“TOP LINE” REPLAY: CLUB FOR GROWTH’S CHRIS CHOCOLA. The president of the group that has been one of the biggest critics of Speaker Boehner’s so-called “two step” plan on the debt ceiling –Chocola said his group was, “willing to look at” the “latest iteration of the Boehner plan” and “hope there’s something we can be for,” but reaffirmed the club’s opposition to the bill. “The Boehner plan does not solve our long-term debt crisis,” Chocola said on “Top Line.” He acknowledged that GOP votes on this bill would factor into the scorecards that the Club for Growth creates for each candidate during election cycles.

RICK PERRY WATCH: CALLING ALL DONORS. ABC’s Arlette Saenz reports: Texas Gov. Rick Perry will host a dinner for potential donors in Austin this evening as he weighs whether or not he can draw in the cash necessary to fund a presidential campaign. This marks his second donor dinner of this kind and plans are in the works for two more such dinners next week. He also plans to welcome a delegation from New Hampshire to discuss a presidential run.

Perry, who has not said much about debt debate in Washington, said Wednesday the fears over a potential default are being blown out of proportion. “There’s still gonna be revenues flowing in, so I think this threat that somehow or another the world is going to come to an end and the threat of 'We’re not going to be able to pay our bills' is a bit of a stretch,” Perry told reporters in Houston, according to the Texas Tribune. “Most Americans know this: We’ve spent too much money. We’ve gotten our house in bad shape, and we need to stop spending.”

Yesterday, he also categorized abortion as a states’ rights issue despite being a staunch social conservative who espouses pro-life initiatives. “You either have to believe in the 10th Amendment or you don’t,” Perry said. “You can’t believe in the 10th Amendment for a few issues and then something that doesn’t suit you say we’d rather not have states decide that.”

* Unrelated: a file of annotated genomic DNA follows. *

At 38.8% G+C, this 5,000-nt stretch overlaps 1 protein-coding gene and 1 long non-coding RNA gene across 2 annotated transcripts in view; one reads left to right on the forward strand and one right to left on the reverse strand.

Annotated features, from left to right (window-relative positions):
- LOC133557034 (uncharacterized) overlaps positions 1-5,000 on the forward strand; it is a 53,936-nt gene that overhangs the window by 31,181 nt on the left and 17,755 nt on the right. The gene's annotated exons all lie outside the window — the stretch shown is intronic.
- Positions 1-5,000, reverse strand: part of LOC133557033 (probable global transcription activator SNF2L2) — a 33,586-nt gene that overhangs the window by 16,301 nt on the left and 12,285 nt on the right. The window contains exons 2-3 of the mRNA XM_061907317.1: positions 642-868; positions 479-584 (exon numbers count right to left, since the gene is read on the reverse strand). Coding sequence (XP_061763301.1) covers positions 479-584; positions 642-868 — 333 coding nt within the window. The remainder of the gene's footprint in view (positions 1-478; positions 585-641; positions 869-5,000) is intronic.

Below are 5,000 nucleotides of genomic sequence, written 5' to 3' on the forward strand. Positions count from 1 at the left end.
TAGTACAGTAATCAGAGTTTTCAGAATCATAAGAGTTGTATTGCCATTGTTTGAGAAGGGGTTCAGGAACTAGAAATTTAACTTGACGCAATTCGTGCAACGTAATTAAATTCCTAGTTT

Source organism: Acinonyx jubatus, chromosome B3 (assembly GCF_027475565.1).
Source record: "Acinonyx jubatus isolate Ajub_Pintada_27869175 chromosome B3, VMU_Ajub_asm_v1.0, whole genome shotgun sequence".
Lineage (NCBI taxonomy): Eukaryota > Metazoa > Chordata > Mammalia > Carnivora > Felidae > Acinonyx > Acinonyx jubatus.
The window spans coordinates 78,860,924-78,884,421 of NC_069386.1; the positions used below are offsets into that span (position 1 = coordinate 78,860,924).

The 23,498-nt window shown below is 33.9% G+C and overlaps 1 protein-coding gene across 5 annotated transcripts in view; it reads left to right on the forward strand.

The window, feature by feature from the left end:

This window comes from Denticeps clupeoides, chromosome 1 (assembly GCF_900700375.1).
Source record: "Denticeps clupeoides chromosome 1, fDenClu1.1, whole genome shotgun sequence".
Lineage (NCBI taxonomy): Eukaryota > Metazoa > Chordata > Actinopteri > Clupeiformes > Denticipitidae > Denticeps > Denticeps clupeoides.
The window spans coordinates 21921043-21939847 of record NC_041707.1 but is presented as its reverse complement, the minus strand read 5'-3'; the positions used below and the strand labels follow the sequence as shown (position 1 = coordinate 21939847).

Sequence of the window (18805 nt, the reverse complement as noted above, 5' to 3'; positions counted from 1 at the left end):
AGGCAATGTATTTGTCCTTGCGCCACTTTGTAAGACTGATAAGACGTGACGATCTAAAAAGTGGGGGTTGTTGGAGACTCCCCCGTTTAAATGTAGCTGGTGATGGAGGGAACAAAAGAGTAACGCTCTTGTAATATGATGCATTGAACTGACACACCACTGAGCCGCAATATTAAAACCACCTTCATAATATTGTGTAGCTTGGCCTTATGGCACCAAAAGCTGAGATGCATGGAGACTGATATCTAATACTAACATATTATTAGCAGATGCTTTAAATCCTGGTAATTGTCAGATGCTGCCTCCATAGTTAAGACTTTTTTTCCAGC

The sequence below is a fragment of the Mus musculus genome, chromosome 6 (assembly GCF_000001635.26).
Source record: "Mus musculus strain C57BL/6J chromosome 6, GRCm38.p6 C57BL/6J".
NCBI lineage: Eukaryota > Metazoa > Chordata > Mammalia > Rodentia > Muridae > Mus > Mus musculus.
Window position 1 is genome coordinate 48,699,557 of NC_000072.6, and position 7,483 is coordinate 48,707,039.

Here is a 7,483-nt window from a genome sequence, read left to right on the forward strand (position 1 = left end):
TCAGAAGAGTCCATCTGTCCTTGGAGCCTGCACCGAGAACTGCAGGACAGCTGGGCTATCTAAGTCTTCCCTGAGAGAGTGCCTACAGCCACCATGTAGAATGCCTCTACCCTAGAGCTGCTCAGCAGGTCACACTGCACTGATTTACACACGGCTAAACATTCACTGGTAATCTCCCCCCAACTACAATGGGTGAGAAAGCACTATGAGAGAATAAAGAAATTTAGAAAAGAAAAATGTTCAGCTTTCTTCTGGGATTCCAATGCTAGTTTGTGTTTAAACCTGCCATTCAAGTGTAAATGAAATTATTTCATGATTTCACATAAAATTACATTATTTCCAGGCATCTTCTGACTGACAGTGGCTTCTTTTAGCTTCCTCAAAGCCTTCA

NOTED: Perry’s 10th Amendment defense on abortion comes on heels of his defense of New York’s decision to allow gay marriage. He's staying committed to his state's rights ideology, but will social conservatives appreciate the consistency?


ROMNEY STEERS CLEAR OF SPECIFICS ON DEBT. “In his first public event in Ohio as a 2012 presidential candidate, Republican front-runner Mitt Romney avoided wading into the federal debt-ceiling debate paralyzing Washington, saying only that he favored an already-rejected House Republican plan,” the Columbus Dispatch’s Joe Hallett and Ben Geier reports from Pataskala, Ohio. “Appearing before about 200 people at Screen Machine Industries yesterday, Romney did not mention the swirling controversy in his 20-minute speech and only fleetingly stated his position after being cornered by reporters. ‘My position is very clear, which is, I favor a 'cut, cap and balance' program for federal spending,’ Romney said, ignoring follow-up questions. His stance apparently comports with a bill favored by the tea party and passed last week by the GOP-controlled House - and killed by the Democratic-dominated Senate - that would require Congress to cut spending, cap future spending, and approve a balanced budget amendment to the Constitution. Romney focused his remarks on jobs and the economy - meat and potatoes in a presidential battleground state that saw a slight uptick in its unemployment rate, to 8.8 percent, in June. But a recovery plan he outlined was bereft of details.”

TEAM HUNTSMAN FIRES BACK: “Does Mitt Romney think we need a deal on the debt limit before 8/2? Does he share Rick Perry’s view that default is no big deal?” presidential candidate Jon Huntsman’s spokesman Tim Miller asked this morning.“How does he feel default would impact American jobs? How can someone be expected to tackle the big issues as President if they hide from the tough issues as a candidate?"

AND FROM THE LEFT… @ billburton716 : Hard to believe Romney could stand up to China when he can't even stand up to the Tea Party. He still has not commented on Boehner plan.